The increasingly common use of personal devices such as phones for business purposes and the ease with which digital data can be copied have led to growing concern among businesses that employees will take information belonging to a company when they leave it.
A survey of 1,000 London workers this month carried out by data security company Imperva found that 70% of workers surveyed had "clear plans to take something with them upon actually leaving", according to a statement.
Its research found that 72% of people admitted to taking corporate data out of a company in the past, with the most common types of data being HR records, customer records and marketing material.
Of the workers surveyed, 17% planned to take customer records and 27% planned to take other forms of intellectual property.
"More than half of the respondents claimed to have personal ownership of the data – 59% in the case that they were about to change jobs, and 53% if they knew they were about to be dismissed," said the Imperva statement. "Others considered it helpful in their next role (35% when moving a workplace, 17% - under the knowledge of being terminated)."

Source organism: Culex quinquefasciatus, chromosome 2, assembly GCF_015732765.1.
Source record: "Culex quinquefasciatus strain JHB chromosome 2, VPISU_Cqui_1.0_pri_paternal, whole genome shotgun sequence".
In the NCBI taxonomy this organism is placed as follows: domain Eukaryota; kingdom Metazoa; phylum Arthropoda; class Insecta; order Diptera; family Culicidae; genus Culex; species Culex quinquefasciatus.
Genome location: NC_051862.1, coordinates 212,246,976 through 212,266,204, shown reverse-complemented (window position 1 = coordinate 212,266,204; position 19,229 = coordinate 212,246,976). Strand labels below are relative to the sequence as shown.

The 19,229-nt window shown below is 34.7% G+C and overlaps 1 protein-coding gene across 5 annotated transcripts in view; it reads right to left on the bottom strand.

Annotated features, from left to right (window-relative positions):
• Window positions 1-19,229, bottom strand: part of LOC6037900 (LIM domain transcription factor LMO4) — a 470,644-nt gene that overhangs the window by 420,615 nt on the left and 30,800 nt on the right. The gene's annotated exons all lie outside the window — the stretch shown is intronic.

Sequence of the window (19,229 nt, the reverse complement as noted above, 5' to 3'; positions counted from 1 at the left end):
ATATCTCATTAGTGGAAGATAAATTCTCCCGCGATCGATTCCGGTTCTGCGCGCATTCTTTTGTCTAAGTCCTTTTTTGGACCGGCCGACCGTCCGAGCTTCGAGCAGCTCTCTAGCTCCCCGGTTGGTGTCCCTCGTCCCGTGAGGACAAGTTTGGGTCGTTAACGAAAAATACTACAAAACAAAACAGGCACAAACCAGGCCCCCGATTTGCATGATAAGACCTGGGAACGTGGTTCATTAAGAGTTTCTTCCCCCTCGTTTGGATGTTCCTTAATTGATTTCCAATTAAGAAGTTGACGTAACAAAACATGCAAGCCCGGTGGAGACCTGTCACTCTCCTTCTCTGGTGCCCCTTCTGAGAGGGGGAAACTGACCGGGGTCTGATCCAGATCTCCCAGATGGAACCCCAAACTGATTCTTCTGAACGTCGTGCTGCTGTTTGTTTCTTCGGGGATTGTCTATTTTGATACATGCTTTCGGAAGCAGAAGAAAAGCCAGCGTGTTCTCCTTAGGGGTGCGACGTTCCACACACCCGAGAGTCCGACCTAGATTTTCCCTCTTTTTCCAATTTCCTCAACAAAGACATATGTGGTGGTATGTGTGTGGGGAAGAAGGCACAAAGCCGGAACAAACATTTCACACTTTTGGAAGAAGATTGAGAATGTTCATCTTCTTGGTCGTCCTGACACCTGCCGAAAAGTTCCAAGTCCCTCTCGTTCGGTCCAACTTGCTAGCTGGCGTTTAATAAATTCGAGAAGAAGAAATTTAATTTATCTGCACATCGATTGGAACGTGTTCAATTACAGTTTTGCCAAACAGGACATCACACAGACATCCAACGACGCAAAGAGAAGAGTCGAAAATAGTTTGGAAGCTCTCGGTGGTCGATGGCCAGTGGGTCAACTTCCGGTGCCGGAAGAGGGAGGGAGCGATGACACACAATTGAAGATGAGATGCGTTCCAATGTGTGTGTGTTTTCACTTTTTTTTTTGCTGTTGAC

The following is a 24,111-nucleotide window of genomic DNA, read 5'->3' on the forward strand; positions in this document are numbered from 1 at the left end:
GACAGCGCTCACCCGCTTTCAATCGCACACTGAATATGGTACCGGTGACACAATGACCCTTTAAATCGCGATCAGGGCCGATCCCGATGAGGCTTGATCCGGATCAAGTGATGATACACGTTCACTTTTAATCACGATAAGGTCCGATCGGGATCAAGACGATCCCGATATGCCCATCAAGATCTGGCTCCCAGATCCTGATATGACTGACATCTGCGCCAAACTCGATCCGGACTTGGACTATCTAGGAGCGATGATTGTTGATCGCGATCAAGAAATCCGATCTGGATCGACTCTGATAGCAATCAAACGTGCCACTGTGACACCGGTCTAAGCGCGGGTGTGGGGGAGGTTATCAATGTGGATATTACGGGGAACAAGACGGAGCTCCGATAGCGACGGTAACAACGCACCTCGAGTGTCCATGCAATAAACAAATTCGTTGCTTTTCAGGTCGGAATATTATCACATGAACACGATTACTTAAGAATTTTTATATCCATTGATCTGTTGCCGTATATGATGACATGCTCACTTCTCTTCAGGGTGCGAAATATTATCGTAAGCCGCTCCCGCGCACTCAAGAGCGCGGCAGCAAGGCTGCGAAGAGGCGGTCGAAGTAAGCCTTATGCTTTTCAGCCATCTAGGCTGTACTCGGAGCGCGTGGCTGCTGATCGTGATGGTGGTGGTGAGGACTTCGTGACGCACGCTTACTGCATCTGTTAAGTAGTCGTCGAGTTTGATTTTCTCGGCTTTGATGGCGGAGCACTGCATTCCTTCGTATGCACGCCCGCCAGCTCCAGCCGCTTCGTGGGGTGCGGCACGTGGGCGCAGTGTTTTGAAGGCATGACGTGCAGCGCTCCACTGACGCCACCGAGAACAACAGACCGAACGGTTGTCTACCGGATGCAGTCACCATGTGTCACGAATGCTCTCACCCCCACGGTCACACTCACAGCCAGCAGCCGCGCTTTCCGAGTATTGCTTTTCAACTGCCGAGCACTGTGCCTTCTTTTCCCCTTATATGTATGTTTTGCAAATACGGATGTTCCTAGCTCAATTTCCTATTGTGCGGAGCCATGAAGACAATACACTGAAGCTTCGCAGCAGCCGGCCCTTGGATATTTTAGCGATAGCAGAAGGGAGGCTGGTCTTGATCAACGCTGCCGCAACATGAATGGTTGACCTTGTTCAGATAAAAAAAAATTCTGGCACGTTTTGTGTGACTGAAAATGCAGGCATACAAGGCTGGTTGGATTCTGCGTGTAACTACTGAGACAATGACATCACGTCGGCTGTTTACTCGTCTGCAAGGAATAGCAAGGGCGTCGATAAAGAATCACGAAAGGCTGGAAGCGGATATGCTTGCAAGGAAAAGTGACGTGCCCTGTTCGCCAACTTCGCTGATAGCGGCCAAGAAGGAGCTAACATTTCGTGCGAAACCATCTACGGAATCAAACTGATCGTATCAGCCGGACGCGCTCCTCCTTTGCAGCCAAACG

"The vast majority (85%) carry corporate data in their home computers or mobile devices. This data mostly consists of customer records (75%) and Intellectual Property (27%)," it said.
The survey found that more than half of workers had accessed information that they were not entitled to access. It found that 73% of them said that access controls were "very easy" to bypass.
"This survey refutes the conventional wisdom that insiders are corporate spies or revenge-seeking employees,” said Imperva chief technology officer Amichai Shulman. “It seems most employees have no deliberate intention to cause the company any damage."
"This survey indicates that most individuals leaving their jobs suddenly believe that they had rightful ownership to that data just by virtue of their corporate tenure," he said.